Henry and June: From "A Journal of Love" -The Unexpurgated Diary of Anais Nin (1931-1932) by Anais Nin, Paperback | Barnes & Noble
Henry and June: From

Henry and June: From "A Journal of Love" -The Unexpurgated Diary of Anais Nin (1931-1932)

4.5 13
by Anais Nin
     
 

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This bestseller covers a single momentous year during Nin’s life in Paris, when she met Henry Miller and his wife, June. “Closer to what many sexually adventuresome women experience than almost anything I’ve ever read....I found it a very erotic book and profoundly liberating” (Alice Walker). The source of a major motion picture from

Overview

This bestseller covers a single momentous year during Nin’s life in Paris, when she met Henry Miller and his wife, June. “Closer to what many sexually adventuresome women experience than almost anything I’ve ever read....I found it a very erotic book and profoundly liberating” (Alice Walker). The source of a major motion picture from Universal. Preface by Rupert Pole; Index.

Product Details

ISBN-13:
9780156400572
Publisher:
Houghton Mifflin Harcourt
Publication date:
10/28/1990
Edition description:
First Edition
Pages:
288
Sales rank:
134,595
Product dimensions:
6.00(w) x 9.00(h) x 0.69(d)

Meet the Author

Ana-s Nin (1903-1977) was born in Paris and aspired at an early age to be a writer. An influential artist and thinker, she was the author of several novels, short stories, critical studies, a collection of essays, two volumes of erotica, and nine published volumes of her Diary.

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Henry and June: From "A Journal of Love" -The Unexpurgated Diary of Anais Nin (1931-1932) 4.5 out of 5 based on 0 ratings. 13 reviews.
Guest More than 1 year ago
This is from Anais Nin's diary. It is the most detailed introspective work I have ever read; Anais lays her soul bare with no reservations. She is shameless, and at the same time magnificently dignified. However, her confessions do not titillate, for they are heart-wrenching cries for help. She is 29 and married. Her husband is a banker--very stable and secure and devoted--but she yearns for excitement and danger. She is infatuated with her cousin, Eduardo, and frequently fantasizes about making love with him. And then she meets Henry Miller, and his wife, June. She thinks Henry is crude and unfeeling, but she finds June utterly fascinating; she thinks June is the epitome of feminine beauty and allure, and gentleness and understanding. The friendship escalates, and she experiences her first lesbian lovemaking with June. But as she penetrates June's psyche deeper, she intuits that June is manipulative and shallow. Then June leaves for New York. And there is only Henry. After much hand-wringing, Anais makes love with Henry. And there begins her downward spiral. A classic addictive relationship, Anais shouts out how wonderful Henry is, how she would gladly be his slave, and then a few pages later she vows to break it off with him, that he is not what she had thought. A few more pages, and she again rejoices over their lovemaking. She enrolls herself into psychotherapy, in the hopes of sorting out her riotous feelings. She becomes attracted to her therapist, and schemes to seduce him. She fans the flames of her attraction to her cousin. She makes love to her husband with renewed vigor, based on what she's learned in bed from Henry. And then she's off to Henry's apartment, where they raise the roof with their countless climaxes. This book contains several very insightful observations about human nature, but its chronicle of emotional demise is what lingers in the reader's memory. This book is arguably an even graver portrayal of the minefield of adultery than is Tolstoy's Anna Karenina. Lastly, on a practical note, this book can be exhaustingly repetitive--Henry, Henry, Henry--and the sex is not nearly as good as in Delta of Venus.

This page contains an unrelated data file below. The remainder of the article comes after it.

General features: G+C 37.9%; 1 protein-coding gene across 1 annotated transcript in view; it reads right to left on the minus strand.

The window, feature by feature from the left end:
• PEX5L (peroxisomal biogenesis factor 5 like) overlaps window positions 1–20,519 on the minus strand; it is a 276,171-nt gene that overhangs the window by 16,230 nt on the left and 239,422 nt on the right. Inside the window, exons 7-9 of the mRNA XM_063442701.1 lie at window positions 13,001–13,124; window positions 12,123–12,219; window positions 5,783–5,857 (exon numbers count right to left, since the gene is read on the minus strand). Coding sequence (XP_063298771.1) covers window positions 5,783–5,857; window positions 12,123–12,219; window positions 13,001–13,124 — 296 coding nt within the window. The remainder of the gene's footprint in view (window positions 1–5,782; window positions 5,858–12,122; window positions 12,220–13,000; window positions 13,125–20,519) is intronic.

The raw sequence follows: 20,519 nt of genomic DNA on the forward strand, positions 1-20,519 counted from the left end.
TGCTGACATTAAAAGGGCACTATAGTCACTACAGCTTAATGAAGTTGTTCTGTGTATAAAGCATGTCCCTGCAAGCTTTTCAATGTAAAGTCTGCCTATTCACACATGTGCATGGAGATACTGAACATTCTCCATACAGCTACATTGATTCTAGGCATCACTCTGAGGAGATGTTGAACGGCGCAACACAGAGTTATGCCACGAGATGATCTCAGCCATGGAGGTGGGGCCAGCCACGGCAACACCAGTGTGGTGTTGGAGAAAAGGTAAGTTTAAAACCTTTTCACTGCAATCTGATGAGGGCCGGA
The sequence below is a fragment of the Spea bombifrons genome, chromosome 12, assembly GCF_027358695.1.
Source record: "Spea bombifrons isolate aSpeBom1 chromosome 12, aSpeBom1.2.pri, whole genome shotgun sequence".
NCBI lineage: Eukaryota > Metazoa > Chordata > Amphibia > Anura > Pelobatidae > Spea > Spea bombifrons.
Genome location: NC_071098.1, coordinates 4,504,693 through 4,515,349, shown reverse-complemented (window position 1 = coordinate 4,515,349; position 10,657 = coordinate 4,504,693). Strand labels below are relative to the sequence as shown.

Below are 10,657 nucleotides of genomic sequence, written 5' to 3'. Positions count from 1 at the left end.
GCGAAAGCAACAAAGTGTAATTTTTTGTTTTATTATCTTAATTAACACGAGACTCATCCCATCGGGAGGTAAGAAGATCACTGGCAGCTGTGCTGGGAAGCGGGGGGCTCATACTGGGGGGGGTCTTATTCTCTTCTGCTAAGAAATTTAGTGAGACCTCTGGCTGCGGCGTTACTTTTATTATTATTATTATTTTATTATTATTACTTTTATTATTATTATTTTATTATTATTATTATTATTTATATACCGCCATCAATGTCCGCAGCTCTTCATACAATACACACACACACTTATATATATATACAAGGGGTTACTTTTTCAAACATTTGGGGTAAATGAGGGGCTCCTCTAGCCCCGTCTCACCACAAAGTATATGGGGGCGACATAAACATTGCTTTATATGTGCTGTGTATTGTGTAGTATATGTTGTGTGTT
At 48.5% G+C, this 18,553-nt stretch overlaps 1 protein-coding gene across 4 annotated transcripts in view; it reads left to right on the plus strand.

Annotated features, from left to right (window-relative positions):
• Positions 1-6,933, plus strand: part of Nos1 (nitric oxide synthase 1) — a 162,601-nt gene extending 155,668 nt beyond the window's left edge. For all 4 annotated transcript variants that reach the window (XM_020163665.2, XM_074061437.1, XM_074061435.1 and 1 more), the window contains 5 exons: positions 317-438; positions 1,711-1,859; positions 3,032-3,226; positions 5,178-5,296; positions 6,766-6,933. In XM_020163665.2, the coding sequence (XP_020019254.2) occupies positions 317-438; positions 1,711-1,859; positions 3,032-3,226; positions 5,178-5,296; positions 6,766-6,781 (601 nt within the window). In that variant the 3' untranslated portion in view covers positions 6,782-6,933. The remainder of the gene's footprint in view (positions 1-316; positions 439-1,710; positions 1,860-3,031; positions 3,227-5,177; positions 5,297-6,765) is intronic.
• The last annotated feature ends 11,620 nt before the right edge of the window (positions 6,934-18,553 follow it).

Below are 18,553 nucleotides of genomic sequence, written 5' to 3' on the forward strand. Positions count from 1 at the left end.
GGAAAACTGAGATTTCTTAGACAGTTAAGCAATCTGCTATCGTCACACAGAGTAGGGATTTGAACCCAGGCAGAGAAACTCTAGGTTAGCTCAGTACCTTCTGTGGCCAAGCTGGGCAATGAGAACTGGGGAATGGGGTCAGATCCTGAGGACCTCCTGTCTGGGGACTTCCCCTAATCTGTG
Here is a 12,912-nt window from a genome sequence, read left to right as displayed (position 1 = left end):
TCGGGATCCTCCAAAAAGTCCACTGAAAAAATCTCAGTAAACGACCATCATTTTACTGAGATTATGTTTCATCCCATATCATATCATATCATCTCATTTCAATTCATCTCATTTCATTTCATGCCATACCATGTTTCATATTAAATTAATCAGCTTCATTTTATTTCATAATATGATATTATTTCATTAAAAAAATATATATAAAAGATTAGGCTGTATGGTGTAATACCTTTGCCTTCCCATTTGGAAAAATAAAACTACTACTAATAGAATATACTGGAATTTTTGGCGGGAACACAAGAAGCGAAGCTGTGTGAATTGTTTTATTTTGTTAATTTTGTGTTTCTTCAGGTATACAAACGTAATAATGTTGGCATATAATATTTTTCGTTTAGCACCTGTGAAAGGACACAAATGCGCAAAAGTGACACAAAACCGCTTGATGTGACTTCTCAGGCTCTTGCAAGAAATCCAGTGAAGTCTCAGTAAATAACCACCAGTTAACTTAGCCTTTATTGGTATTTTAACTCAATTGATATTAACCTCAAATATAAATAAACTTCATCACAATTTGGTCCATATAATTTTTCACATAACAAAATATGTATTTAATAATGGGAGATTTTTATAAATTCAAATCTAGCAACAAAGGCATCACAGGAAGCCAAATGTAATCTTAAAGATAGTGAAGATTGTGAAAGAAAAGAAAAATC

Aladynamedd More than 1 year ago
I loved this book, and I loved the way it was told. Anais Nin has such a unique writing style. This book made me love the characters, and hate some of them at the same time. I've never contemplated so much of the topics touched in this novel. It's a good book for discussion. I suggest reading Henry and June before reading her actual journals.
Guest More than 1 year ago
Anais has written the essence of sensuality and love. A woman who is not affraid of men but rather intregued and marveled by them. she brings out womens most secret desires.
Guest More than 1 year ago
well, on a count of me not putting this book down... keep in mind that I was grounded and did nothing but read, eat, and sleep. Though, I did stay up all night just to read the book (or should I say diary..) instead of sleeping. I tried to keep the lids of my eyes from closing as long as I got just a few more words. I was loving Anais Nin's writing and this is the first time I've read an excerpt of her diary and I'm planning to read more. I tried to get some of my friends to read it but they said they just couldn't get into it. I, for one, loved it alot.
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